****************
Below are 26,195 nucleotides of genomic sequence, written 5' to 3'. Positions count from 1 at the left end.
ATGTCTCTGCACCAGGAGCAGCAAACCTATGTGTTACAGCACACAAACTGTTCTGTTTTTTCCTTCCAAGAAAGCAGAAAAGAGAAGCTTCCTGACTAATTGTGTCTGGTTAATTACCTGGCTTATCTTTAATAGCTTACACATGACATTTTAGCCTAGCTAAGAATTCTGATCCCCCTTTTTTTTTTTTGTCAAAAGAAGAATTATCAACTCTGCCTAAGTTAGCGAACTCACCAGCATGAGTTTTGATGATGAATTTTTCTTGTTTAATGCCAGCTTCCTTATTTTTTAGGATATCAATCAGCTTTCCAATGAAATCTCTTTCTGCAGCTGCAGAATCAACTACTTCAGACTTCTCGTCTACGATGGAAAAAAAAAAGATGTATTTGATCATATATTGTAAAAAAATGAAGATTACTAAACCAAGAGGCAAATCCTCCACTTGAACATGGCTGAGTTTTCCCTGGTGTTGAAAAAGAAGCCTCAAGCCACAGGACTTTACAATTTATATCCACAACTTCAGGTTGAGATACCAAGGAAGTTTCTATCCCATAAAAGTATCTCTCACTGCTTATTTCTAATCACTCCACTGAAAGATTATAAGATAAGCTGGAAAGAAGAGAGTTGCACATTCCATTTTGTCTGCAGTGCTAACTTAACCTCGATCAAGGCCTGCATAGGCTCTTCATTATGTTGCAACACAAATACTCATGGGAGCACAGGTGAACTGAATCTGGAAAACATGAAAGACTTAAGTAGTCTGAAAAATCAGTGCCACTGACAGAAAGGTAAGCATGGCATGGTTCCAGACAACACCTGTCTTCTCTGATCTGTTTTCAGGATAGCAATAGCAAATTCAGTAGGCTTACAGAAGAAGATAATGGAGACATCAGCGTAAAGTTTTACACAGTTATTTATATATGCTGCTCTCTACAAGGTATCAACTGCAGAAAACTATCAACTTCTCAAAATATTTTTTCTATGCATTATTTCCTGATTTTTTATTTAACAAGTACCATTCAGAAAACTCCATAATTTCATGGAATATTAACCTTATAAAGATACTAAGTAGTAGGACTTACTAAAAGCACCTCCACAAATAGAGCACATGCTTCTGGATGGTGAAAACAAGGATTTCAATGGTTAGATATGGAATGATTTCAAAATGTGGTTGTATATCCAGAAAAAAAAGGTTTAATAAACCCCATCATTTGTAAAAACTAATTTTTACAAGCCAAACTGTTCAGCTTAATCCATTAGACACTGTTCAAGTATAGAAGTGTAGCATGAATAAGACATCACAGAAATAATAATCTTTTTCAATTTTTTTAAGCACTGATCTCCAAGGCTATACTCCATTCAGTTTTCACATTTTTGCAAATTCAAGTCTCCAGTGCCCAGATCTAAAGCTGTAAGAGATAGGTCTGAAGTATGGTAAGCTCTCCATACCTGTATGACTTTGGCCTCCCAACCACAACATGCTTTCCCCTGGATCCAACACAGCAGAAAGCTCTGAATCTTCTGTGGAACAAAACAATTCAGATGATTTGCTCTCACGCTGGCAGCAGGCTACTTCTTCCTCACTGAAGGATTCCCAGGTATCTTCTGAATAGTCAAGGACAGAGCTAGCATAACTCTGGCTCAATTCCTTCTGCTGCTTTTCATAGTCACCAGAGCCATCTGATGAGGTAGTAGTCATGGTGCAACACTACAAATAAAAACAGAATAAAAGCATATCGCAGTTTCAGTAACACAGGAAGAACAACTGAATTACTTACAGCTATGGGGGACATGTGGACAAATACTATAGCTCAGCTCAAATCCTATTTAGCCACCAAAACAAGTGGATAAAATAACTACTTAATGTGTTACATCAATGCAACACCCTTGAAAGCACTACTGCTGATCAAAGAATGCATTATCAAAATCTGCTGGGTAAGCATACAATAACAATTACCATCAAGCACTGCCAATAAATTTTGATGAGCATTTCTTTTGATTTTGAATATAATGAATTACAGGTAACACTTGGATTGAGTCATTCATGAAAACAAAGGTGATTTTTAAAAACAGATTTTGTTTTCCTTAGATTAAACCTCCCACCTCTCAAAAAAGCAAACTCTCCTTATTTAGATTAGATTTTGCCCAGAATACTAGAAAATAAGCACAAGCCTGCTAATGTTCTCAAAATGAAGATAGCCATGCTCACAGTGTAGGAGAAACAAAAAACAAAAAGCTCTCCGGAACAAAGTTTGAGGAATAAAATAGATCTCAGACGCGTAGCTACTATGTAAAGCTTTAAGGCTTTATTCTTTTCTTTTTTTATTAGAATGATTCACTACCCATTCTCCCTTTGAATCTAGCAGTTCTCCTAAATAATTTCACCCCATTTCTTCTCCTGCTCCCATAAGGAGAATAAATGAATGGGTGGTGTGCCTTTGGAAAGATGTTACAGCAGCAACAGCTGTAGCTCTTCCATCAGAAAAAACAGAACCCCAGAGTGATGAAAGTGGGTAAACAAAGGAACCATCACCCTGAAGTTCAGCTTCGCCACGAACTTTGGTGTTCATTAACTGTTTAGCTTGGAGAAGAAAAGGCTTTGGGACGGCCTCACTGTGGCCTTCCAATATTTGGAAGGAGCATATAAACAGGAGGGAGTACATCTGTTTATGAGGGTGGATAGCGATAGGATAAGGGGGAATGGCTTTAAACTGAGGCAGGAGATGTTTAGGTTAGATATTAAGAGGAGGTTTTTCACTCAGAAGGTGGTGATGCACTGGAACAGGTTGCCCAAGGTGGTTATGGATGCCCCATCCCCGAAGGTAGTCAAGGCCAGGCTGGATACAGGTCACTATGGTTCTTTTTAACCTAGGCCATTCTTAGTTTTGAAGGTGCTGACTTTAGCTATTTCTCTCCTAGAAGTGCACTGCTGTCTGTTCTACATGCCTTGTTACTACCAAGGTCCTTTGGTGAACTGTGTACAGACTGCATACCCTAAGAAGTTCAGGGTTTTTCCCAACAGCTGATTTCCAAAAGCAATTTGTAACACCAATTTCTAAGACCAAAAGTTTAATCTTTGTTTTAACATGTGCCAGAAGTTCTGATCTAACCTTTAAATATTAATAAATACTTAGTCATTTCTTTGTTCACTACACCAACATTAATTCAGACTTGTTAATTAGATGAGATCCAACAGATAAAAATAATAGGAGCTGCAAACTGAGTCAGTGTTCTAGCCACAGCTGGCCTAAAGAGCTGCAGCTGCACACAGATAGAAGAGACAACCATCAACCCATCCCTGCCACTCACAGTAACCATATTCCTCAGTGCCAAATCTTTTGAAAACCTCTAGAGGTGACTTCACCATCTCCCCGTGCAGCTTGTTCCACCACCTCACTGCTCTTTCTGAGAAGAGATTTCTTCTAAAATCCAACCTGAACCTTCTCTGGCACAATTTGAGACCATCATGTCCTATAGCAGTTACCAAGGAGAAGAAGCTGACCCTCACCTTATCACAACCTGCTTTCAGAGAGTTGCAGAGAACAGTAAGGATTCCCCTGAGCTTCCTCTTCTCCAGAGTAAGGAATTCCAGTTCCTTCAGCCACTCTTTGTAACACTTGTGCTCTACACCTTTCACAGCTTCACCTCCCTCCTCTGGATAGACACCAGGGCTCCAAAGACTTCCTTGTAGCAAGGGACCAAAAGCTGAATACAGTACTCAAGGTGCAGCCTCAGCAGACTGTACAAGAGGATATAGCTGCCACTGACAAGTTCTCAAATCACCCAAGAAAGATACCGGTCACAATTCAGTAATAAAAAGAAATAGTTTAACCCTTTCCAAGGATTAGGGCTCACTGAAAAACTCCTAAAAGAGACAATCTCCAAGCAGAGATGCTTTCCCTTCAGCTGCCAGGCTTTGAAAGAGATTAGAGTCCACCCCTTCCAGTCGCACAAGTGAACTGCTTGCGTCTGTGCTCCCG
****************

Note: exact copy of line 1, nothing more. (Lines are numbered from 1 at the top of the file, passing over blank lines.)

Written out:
Below are 26,195 nucleotides of genomic sequence, written 5' to 3'. Positions count from 1 at the left end.